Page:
This site of this church was originally just outside the Castle Bailey. Timberhill itself was the open area to the south of the church, where a timber market was held.
The church now consists of a nave, a chancel, and two aisles which run the full length of both, giving a square plan. Its tower fell in 1784, and replaced by a wooden bell-frame; this was in turn replaced by the current stone turret in 1877.
On the east wall, where the south aisle joins the chancel, there is some long-and-short work, which may indicate a date of pre-1066, although Anglo-Saxon building styles continued in use for some time after that date.
The inside of this church has seen several major re-orderings. The mediæval arrangements were replaced in the 18th century, when the nave and chancel were filled with box pews, and the aisles with inward-facing seats in raked rows, focussing on the pulpit.
In 1871, Edward Ram became Vicar, and he set in train a thorough re-ordering inside and out, as the church was in a very poor way – so much so that services had to be held under the gallery for fear of falling roof timbers. What he attempted to do was to recreate what he thought the interior of the church looked like in the Middle Ages.
Ram also erected a chancel screen, with loft, in 1890, together with a cross on the beam above. In 1893, he added the figure of Christ to the cross, and the figures of Mary and John, and these, together with various ritual practices, such as burning incense and reserving the sacrament for the sick, caused major ‘differences’ between Ram and Bishop John Sheepshanks for the next twelve years.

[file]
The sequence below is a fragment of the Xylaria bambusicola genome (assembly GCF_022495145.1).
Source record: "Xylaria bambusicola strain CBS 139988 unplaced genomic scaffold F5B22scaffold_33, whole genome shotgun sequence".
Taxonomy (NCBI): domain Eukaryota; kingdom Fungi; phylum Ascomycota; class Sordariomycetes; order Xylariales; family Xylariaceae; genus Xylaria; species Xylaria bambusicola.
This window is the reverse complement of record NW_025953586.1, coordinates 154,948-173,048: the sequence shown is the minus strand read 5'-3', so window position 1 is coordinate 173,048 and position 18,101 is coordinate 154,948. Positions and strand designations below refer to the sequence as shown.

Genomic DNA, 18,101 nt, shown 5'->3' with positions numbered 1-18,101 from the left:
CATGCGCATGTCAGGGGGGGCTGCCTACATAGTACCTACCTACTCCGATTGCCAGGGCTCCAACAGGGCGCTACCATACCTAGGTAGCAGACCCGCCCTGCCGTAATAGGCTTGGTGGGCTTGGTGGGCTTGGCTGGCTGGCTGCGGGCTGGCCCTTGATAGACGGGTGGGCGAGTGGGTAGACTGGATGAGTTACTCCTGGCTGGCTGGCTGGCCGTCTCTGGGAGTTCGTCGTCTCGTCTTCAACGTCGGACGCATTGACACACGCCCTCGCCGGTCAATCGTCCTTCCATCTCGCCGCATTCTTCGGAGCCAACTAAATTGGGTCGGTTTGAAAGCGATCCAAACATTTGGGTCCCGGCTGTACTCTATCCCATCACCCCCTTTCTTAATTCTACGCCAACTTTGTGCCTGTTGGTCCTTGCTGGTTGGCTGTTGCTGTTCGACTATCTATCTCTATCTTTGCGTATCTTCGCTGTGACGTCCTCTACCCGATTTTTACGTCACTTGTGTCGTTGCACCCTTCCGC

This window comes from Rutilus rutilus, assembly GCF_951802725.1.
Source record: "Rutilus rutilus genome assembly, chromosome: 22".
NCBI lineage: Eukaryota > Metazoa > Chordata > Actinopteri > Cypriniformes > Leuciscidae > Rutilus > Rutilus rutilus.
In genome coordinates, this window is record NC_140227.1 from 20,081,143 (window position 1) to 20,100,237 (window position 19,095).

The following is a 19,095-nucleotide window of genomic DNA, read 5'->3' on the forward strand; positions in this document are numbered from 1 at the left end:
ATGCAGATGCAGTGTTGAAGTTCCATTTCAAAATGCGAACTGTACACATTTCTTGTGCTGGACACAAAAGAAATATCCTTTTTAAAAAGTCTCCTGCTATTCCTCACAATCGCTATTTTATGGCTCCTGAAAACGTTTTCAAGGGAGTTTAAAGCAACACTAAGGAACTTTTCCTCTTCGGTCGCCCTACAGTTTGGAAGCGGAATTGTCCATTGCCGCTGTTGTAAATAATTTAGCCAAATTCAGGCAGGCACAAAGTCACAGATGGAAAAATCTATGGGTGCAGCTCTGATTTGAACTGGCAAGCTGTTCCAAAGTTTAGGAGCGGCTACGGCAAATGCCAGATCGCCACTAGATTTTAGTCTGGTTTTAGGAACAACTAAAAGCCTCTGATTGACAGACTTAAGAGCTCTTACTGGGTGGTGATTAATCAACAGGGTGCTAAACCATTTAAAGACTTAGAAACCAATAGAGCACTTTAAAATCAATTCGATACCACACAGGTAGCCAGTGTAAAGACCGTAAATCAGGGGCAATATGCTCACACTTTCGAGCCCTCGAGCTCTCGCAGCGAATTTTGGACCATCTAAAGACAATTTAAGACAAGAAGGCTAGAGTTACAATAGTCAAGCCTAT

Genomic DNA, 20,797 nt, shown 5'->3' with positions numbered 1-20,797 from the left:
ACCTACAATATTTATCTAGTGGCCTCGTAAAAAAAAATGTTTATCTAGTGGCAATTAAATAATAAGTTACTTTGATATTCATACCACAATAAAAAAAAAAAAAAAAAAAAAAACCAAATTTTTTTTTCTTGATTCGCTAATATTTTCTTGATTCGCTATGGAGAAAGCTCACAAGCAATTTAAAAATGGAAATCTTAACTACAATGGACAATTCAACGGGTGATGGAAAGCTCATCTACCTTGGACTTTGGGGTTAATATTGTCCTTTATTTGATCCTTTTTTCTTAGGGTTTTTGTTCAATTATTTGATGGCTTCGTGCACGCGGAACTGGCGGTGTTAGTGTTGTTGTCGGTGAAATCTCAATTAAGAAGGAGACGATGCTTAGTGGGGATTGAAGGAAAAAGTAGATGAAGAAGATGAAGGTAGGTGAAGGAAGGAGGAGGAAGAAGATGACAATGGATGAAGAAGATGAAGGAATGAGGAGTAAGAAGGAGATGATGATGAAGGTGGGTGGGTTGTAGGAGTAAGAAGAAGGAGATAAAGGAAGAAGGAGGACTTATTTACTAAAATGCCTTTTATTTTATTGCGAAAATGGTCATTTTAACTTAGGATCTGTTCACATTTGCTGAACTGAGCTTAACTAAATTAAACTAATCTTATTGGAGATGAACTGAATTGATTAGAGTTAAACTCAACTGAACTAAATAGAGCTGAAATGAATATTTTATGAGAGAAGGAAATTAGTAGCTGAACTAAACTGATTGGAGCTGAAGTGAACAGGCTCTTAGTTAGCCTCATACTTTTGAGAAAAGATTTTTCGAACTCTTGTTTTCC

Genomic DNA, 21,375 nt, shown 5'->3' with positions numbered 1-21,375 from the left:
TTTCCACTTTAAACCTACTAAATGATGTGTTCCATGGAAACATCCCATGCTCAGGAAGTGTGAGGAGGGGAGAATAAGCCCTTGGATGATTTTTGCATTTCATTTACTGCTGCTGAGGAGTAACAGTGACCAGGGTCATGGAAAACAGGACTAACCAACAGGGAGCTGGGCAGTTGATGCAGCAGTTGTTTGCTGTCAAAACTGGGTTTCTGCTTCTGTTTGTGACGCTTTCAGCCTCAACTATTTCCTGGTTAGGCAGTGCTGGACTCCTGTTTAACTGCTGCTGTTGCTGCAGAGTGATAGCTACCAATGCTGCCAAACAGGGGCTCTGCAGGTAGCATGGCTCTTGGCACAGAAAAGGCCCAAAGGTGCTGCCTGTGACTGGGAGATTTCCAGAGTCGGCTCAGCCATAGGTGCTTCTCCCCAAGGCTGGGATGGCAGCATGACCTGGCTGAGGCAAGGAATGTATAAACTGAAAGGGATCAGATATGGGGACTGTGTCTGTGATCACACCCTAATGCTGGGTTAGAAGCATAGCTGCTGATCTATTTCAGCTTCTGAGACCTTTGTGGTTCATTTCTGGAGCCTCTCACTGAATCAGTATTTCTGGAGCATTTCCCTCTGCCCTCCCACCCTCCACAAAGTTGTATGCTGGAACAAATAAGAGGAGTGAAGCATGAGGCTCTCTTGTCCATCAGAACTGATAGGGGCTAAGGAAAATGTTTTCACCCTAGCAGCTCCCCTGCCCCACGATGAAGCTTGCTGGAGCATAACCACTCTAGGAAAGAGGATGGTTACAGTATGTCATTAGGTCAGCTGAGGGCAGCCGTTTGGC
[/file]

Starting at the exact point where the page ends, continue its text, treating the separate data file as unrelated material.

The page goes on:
This arrangement lasted until 1980, when the church was again re-ordered. Ram’s screen and loft were removed, as were the choir stalls, and the altar brought forward, and the current arrangement is as much a product of the 1980s as Ram’s was of the 1880s.
The reredos is also from Oberammergau, and was installed in 1911. It was shorn of its canopies in 1980, but some parts have been replaced.
The pulpit dates from the 1870s. Ram had started to make it himself, but found it too time-consuming.
The panel of Mary in the south nave aisle is by Martin Travers, and was originally in All Saints’ Church, next door. It is an early work, dating from his schooldays Travers also designed the east window in the south chapel, which shows the Ascension, and is from a much later period of his life.
|All Saints Westlegate||St. George Tombland||St. Julian||St. Michael at Plea|
|St. Andrew||St. Giles||St. Lawrence||St. Peter Hungate|
|St. Augustine||St. Gregory||St. Margaret||St. Peter Mancroft|
|St. Benedict||St. Helen||St. Martin at Oak||St. Peter Parmentergate|
|St. Clement||St. James Pockthorpe||St. Martin at Palace Plain||St. Saviour|
|St. Edmund Fishergate||St. John de Sepulchre||St. Mary Coslany||St. Simon & St. Jude|
|St. Etheldreda||St. John Maddermarket||St. Mary the Less||St. Stephen|
|St. George Colegate||St. John Timberhill||St. Michael(Miles) Coslany||St. Swithin|